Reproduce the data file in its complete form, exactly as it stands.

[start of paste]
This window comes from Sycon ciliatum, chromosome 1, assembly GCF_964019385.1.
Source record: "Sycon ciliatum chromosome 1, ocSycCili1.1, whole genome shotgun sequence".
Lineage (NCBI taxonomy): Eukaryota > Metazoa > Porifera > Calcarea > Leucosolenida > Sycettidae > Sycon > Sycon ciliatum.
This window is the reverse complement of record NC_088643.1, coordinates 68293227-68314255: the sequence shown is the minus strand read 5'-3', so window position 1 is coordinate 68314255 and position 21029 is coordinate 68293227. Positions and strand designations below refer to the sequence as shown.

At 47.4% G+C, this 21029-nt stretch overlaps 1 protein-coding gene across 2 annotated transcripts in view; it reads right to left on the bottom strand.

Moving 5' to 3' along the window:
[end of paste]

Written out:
This window comes from Sycon ciliatum, chromosome 1, assembly GCF_964019385.1.
Source record: "Sycon ciliatum chromosome 1, ocSycCili1.1, whole genome shotgun sequence".
Lineage (NCBI taxonomy): Eukaryota > Metazoa > Porifera > Calcarea > Leucosolenida > Sycettidae > Sycon > Sycon ciliatum.
This window is the reverse complement of record NC_088643.1, coordinates 68293227-68314255: the sequence shown is the minus strand read 5'-3', so window position 1 is coordinate 68314255 and position 21029 is coordinate 68293227. Positions and strand designations below refer to the sequence as shown.

At 47.4% G+C, this 21029-nt stretch overlaps 1 protein-coding gene across 2 annotated transcripts in view; it reads right to left on the bottom strand.

Moving 5' to 3' along the window: